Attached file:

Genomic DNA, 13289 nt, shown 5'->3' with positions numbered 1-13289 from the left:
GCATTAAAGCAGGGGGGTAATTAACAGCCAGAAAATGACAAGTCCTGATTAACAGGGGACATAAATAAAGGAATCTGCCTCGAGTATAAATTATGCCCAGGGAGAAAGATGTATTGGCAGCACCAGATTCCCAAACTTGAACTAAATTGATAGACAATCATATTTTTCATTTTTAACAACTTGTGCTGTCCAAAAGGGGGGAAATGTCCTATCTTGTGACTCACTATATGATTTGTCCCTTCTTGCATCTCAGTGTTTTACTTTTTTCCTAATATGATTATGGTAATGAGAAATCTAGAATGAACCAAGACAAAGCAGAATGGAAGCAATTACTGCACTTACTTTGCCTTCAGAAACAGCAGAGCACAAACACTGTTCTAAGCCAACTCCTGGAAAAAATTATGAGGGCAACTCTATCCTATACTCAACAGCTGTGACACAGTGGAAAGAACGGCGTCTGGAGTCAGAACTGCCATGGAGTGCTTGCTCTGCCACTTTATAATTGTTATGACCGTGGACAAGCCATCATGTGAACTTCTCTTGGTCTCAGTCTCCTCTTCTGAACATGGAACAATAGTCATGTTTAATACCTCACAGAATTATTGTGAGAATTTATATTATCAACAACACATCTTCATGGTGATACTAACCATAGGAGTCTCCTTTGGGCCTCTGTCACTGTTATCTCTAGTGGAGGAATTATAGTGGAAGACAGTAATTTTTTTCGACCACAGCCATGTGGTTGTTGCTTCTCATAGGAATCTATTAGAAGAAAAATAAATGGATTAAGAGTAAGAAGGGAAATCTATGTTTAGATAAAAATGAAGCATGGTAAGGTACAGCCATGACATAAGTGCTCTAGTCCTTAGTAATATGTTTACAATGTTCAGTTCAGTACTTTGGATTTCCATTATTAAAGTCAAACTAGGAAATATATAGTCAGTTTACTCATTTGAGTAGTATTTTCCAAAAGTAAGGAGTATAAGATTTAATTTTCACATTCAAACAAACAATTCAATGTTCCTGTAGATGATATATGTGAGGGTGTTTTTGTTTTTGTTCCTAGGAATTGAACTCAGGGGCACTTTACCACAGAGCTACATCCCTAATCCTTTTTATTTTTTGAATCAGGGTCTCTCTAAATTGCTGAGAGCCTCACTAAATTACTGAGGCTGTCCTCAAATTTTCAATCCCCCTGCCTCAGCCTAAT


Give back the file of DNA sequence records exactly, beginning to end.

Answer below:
Genomic DNA, 13289 nt, shown 5'->3' with positions numbered 1-13289 from the left:
GCATTAAAGCAGGGGGGTAATTAACAGCCAGAAAATGACAAGTCCTGATTAACAGGGGACATAAATAAAGGAATCTGCCTCGAGTATAAATTATGCCCAGGGAGAAAGATGTATTGGCAGCACCAGATTCCCAAACTTGAACTAAATTGATAGACAATCATATTTTTCATTTTTAACAACTTGTGCTGTCCAAAAGGGGGGAAATGTCCTATCTTGTGACTCACTATATGATTTGTCCCTTCTTGCATCTCAGTGTTTTACTTTTTTCCTAATATGATTATGGTAATGAGAAATCTAGAATGAACCAAGACAAAGCAGAATGGAAGCAATTACTGCACTTACTTTGCCTTCAGAAACAGCAGAGCACAAACACTGTTCTAAGCCAACTCCTGGAAAAAATTATGAGGGCAACTCTATCCTATACTCAACAGCTGTGACACAGTGGAAAGAACGGCGTCTGGAGTCAGAACTGCCATGGAGTGCTTGCTCTGCCACTTTATAATTGTTATGACCGTGGACAAGCCATCATGTGAACTTCTCTTGGTCTCAGTCTCCTCTTCTGAACATGGAACAATAGTCATGTTTAATACCTCACAGAATTATTGTGAGAATTTATATTATCAACAACACATCTTCATGGTGATACTAACCATAGGAGTCTCCTTTGGGCCTCTGTCACTGTTATCTCTAGTGGAGGAATTATAGTGGAAGACAGTAATTTTTTTCGACCACAGCCATGTGGTTGTTGCTTCTCATAGGAATCTATTAGAAGAAAAATAAATGGATTAAGAGTAAGAAGGGAAATCTATGTTTAGATAAAAATGAAGCATGGTAAGGTACAGCCATGACATAAGTGCTCTAGTCCTTAGTAATATGTTTACAATGTTCAGTTCAGTACTTTGGATTTCCATTATTAAAGTCAAACTAGGAAATATATAGTCAGTTTACTCATTTGAGTAGTATTTTCCAAAAGTAAGGAGTATAAGATTTAATTTTCACATTCAAACAAACAATTCAATGTTCCTGTAGATGATATATGTGAGGGTGTTTTTGTTTTTGTTCCTAGGAATTGAACTCAGGGGCACTTTACCACAGAGCTACATCCCTAATCCTTTTTATTTTTTGAATCAGGGTCTCTCTAAATTGCTGAGAGCCTCACTAAATTACTGAGGCTGTCCTCAAATTTTCAATCCCCCTGCCTCAGCCTAAT